Since 2014, the inventory of 122 designated care beds in the Mackenzie region has changed only slightly, with the addition of four care beds in 2017. Currently, all designated supportive living facilities in the region are 100% full, and the DSL waiting list is up to two years. In addition, the facilities do not recognize the unique cultural diversity of the region. Seniors are forced to stay home longer, or they have to go out of the region for supportive care. As our people are staying in their homes longer, we encounter other challenges.

We also have a shortage of health care practitioners. We have reports of local nurses not having been able to take holidays in the last two years.

In rural and remote regions, health care services are much more difficult to access. Seniors close to urban centres can hail a cab to go to buy groceries, or a handi-bus to reach a doctor to refill a prescription. In our remote communities in northern Alberta at times, seniors can't even call 911 in an emergency due to a lack of cellular service.

As a group of passionate volunteers, we have formalized the Fort Vermilion and Area Seniors' and Elders' Lodge Board 1788. In your briefing notes, I invite you to see 10 bullet points outlining our progress.

In summary of those bullet points, the board of 13 includes four appointed directors, one from each of the Dene Tha' First Nation, Tallcree tribal government, Beaver First Nation, and Little Red River Cree Nation. Along with our partners, we have fundraised over $200,000 through a community thrift store and donations. We have had land donated, and we have access to two other pieces of land that we can access to build a facility.

We are working hard to build awareness that the standard formulas used for assessment and tracking of health care needs and supportive services do not work well in northern remote communities. We are now part of a large cross-ministry strategic task force with provincial and federal departments, to discuss the gaps in information and service provision. To date, the task force has met three times on three separate calls, with no outcomes yet.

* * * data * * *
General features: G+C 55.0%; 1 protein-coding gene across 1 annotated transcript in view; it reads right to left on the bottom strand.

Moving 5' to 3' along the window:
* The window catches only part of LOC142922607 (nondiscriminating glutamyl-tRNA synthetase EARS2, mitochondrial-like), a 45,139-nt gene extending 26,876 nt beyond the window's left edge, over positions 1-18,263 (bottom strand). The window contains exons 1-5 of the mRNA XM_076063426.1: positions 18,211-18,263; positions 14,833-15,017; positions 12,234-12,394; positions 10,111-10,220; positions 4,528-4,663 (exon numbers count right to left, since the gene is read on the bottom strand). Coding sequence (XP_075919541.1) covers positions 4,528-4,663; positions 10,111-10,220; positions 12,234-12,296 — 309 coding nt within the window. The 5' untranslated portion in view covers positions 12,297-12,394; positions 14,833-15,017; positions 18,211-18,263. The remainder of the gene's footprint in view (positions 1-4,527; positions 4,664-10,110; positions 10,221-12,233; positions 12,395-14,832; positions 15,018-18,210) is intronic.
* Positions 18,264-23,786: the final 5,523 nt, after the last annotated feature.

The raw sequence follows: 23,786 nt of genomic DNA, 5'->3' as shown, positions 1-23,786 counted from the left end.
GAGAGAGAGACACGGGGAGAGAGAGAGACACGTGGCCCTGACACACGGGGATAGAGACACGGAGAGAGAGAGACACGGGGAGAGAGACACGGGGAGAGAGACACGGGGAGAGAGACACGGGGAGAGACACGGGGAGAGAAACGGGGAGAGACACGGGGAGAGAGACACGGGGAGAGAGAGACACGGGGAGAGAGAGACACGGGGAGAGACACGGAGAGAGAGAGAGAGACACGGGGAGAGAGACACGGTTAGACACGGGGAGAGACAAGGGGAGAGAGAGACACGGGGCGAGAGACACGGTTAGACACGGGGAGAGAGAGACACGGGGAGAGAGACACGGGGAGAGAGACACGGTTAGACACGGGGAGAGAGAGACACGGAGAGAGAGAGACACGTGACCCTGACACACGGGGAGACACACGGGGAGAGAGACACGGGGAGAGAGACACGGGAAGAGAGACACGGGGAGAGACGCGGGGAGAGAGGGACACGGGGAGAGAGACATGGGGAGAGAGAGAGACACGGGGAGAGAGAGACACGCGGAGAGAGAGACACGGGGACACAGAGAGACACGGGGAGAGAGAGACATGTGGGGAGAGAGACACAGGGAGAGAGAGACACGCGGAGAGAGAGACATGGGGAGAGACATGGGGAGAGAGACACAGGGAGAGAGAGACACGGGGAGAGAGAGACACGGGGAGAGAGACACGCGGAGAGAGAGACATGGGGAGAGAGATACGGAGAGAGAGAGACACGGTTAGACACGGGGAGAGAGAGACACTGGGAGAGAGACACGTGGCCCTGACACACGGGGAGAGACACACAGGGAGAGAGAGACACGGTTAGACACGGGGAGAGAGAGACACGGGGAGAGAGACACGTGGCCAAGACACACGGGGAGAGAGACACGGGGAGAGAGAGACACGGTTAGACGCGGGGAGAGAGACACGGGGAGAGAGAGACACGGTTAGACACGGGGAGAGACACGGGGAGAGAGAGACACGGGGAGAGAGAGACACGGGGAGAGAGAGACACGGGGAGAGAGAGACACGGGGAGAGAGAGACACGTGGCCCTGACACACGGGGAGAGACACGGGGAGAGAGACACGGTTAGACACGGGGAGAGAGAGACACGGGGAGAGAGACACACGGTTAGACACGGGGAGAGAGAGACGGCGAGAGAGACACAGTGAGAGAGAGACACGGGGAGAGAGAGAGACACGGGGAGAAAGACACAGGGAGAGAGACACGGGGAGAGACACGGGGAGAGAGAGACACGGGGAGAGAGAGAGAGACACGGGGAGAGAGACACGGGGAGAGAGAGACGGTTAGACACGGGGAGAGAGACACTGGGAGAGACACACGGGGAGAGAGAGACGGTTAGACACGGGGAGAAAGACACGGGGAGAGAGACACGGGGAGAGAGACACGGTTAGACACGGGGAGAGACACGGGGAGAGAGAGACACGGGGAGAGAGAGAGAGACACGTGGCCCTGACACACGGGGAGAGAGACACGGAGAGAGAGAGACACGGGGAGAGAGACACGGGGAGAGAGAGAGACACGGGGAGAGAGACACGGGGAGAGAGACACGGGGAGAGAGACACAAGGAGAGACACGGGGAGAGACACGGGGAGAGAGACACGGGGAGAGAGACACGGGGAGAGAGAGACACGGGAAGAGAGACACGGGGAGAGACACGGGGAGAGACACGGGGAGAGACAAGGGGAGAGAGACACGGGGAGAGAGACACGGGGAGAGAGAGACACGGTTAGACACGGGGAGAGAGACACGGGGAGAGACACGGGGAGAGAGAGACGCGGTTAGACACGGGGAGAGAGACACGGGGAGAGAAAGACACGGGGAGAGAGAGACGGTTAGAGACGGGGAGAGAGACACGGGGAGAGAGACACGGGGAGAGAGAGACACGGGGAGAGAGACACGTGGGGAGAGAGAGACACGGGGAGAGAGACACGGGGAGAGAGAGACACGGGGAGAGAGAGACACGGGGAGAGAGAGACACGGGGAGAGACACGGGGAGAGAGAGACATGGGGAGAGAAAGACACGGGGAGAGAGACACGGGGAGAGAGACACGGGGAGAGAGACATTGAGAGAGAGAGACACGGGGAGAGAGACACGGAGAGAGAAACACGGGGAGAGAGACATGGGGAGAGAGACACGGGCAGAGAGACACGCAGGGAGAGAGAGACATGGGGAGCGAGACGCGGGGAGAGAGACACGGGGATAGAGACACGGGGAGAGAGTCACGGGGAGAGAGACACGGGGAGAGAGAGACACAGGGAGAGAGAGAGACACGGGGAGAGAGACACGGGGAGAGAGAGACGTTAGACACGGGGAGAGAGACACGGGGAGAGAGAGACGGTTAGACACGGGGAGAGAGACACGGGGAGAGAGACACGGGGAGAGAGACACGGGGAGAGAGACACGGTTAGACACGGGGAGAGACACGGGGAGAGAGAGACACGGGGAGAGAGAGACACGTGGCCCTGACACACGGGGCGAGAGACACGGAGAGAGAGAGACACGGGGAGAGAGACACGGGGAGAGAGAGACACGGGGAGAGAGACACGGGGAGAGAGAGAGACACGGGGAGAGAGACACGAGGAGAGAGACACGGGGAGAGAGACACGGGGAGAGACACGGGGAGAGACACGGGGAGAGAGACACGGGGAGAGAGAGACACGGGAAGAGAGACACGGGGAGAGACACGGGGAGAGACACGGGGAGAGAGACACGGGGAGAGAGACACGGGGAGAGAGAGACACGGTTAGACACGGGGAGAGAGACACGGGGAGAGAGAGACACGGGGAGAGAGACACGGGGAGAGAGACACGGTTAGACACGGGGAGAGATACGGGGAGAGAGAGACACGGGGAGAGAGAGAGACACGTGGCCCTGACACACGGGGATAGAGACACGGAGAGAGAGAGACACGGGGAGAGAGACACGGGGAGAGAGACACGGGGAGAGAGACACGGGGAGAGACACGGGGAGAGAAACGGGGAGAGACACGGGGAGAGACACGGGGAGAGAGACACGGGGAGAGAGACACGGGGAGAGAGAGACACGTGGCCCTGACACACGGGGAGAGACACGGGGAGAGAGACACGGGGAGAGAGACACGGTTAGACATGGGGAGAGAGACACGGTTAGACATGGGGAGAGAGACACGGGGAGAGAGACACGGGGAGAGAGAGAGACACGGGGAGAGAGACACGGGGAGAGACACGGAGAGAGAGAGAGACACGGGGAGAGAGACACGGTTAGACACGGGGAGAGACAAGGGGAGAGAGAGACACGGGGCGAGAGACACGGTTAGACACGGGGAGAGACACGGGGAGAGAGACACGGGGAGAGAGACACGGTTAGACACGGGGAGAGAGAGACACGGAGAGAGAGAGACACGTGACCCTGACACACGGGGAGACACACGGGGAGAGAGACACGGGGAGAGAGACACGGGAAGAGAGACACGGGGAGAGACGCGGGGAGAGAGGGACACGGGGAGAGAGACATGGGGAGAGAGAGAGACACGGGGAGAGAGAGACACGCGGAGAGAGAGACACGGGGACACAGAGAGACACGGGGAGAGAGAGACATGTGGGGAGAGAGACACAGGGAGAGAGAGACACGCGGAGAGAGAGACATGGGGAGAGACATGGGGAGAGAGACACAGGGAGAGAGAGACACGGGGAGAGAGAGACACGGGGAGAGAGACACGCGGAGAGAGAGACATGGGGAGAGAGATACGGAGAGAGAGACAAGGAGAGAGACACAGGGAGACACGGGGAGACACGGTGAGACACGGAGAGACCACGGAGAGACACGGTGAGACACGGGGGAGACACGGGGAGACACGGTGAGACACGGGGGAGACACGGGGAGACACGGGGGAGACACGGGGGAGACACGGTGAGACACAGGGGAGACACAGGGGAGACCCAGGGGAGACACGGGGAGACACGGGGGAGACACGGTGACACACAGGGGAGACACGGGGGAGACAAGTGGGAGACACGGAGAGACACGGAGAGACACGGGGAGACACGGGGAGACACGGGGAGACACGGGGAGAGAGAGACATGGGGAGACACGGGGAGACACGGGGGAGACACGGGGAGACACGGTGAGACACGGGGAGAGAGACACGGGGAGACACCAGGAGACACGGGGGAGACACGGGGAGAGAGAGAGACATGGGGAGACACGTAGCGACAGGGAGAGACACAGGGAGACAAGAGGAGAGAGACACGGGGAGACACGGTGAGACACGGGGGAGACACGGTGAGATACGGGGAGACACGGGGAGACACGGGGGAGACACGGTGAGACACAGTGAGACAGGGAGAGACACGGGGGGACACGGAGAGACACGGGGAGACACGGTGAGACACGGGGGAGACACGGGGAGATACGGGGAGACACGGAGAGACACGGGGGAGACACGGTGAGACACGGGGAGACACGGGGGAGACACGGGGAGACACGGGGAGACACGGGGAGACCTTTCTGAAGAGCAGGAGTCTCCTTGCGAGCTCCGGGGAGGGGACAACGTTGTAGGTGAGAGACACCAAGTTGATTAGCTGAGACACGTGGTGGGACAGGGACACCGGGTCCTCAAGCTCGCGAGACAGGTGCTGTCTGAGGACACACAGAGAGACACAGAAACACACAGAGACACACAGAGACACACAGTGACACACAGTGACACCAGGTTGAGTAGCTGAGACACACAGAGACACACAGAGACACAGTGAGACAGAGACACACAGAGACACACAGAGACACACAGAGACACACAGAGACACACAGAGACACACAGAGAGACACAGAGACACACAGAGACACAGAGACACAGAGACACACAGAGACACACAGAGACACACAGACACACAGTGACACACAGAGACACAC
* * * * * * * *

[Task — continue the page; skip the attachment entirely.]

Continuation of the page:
To give a little understanding of our area, in your briefing notes there, we're part of what's called the Mackenzie County. It is the largest geographic county in Canada, about the size of Prince Edward Island. On page two of your briefing notes, you can see the eastern reserve of Garden River. It is approximately two and a half hours to travel to the St. Theresa General Hospital located in Fort Vermilion.

From Fox Lake, just a little south of it there on your map, via a barge, it's three to four hours to get to Fort Vermilion. High Level, which is towards the left of that little map and in the centre, has a hospital and a proposed lodge with a 25 DSL room project under way. Even with that new facility our needs are far from being met.

4:40 p.m.

Liberal

The Chair Liberal MaryAnn Mihychuk

Jeff, I wanted to let you know that we actually don't have your presentation. It's still in translation. We don't have your map, but we're imagining. We're there with you, Jeff.

4:40 p.m.

Chairman, Fort Vermilion and Area Seniors' and Elders' Lodge Board 1788

Jeff Anderson

Okay, it looks like this. It's right about here.

4:40 p.m.

Liberal

The Chair Liberal MaryAnn Mihychuk

That's the ticket. That helps a lot.

4:40 p.m.

Chairman, Fort Vermilion and Area Seniors' and Elders' Lodge Board 1788

Jeff Anderson

I'm sorry, MaryAnn. I emailed that out to Mike this morning.

4:40 p.m.

Liberal

The Chair Liberal MaryAnn Mihychuk

Keep on going. You have another four minutes.

4:40 p.m.

Chairman, Fort Vermilion and Area Seniors' and Elders' Lodge Board 1788

Jeff Anderson

I thank you for that. Actually, your timing was impeccable. That was the end of my piece for now. I'd like to hand it over to Chief Meneen. He had a few words he'd like to say.

4:40 p.m.

Chief Rupert Meneen Tallcree First Nation